The Basics of Glass Beads Making
Tuesday, June 22, 2010
On another blog post, I have shared with you general details about making jewelry using glass beads.On this particular post, I shall go into a bit more detail.

Allow me to say first that making jewelry using glass beads brings out the creativity in anyone interested in this hobby or craft. Beads in general are celebrated in art communities worldwide and some pieces are highly treasured by collectors. So before you start your amazing artful journey into the world of jewelry glass beading, you have to first learn the essential beading supplies you will need:

Glass

Sodium lime is usually the choice of bead makers. It melts a lot quicker than any other type of raw material, does not need the extreme kind of heat that hard glass needs, and it has a bigger color palette. When choosing which kind of glass to buy, always use one kind. You cannot combine the two (hard and soft) because these two raw materials are not compatible with each other. They will just crack when mixed together.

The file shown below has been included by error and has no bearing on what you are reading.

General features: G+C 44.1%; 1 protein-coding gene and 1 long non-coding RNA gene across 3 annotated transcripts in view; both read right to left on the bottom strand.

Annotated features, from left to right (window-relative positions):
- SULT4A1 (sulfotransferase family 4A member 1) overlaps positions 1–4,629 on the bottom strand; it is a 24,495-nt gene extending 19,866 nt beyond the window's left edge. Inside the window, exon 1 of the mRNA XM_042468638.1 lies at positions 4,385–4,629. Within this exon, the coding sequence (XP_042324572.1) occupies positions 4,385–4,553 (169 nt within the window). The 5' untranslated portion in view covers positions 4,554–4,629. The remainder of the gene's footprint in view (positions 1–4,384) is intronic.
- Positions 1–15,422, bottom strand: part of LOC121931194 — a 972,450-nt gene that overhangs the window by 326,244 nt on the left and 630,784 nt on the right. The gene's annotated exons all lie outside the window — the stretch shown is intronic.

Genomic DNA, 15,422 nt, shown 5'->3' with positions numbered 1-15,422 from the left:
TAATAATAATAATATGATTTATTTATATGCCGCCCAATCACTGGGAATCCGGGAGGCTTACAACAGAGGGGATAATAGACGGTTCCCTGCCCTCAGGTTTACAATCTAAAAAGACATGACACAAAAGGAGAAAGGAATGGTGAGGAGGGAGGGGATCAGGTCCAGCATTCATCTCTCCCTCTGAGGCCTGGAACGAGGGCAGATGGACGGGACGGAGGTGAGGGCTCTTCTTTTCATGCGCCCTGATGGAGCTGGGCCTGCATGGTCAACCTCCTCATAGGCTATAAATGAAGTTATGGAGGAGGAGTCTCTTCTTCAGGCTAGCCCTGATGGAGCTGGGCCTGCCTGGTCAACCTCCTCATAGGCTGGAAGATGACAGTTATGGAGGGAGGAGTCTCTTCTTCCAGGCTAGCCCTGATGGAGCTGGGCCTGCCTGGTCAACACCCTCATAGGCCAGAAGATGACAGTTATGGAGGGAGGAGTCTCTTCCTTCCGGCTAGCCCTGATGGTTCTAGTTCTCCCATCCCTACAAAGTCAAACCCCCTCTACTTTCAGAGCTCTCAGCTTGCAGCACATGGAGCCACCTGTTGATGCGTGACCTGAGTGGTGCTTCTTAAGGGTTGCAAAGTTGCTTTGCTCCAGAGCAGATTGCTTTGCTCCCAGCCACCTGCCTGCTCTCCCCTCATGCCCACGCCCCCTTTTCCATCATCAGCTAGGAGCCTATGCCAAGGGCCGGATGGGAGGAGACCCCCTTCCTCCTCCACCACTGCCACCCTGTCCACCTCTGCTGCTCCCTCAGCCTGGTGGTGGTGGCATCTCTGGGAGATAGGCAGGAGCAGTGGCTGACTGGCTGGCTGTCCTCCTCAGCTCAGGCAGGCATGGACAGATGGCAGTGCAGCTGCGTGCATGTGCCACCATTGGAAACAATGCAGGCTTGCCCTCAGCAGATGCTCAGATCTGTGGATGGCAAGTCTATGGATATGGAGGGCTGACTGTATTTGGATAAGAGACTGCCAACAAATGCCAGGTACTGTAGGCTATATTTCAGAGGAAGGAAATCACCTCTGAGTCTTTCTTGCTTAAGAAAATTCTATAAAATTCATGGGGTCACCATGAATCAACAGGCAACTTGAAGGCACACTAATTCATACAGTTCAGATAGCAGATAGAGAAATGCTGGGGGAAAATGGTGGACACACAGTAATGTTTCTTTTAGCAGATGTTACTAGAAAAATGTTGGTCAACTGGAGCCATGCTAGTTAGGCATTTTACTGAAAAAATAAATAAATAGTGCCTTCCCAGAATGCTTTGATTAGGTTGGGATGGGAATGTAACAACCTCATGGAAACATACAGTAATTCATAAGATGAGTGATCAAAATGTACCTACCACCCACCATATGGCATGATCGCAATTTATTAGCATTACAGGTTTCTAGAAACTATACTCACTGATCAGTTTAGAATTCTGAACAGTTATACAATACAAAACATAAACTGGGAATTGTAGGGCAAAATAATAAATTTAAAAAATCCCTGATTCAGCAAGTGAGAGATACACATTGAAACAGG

Torch

I suggest that you get the Hot Head Torch. Although there are other kinds out there, this particular type is an excellent choice for any soft glass bead maker. It only costs less than $50, it burns at a temperature perfect for melting the soft glass, and can do without oxygen unlike other bench burners.

Bead Release and Mandrels

In making glass beads, a thin, steel pipe called mandrel is used in the middle where the glass is wound around it. This helps form the shape of the beads, allowing it to have the necessary hole in the middle, while bead release is the one that covers a part of the pipe so you can easily take out the beads when done.

MAPP Gas of Propylene

Use this gas to make your Hot Head Torch work. It is placed in a small bottle that you can screw to your torch. You can usually find this kind of gas at a supplier of lampwork glass beads, hardware store or welding shop.

Annealer or Vermiculite

The glass is heated for a certain period of time. Afterward, it has to go back to room temperature to avoid cracking later on. Using an annealer or kiln can best accomplish this task since it can hold extreme temperatures and control the anneal cycle, making the final product come out intact. If an annealer is too expensive for you, you can use vermiculite in the mean time. With vermiculite, you can put your work inside then just retrieve it after about 8 hours.

Didymium Glasses

These is the pair of glasses you wear to protect your eyes from the sodium glare brought about by heated glass.

Ventilation System

Make sure you work in an area that is properly ventilated to remove fumes which are harmful to your health.

1 comments:

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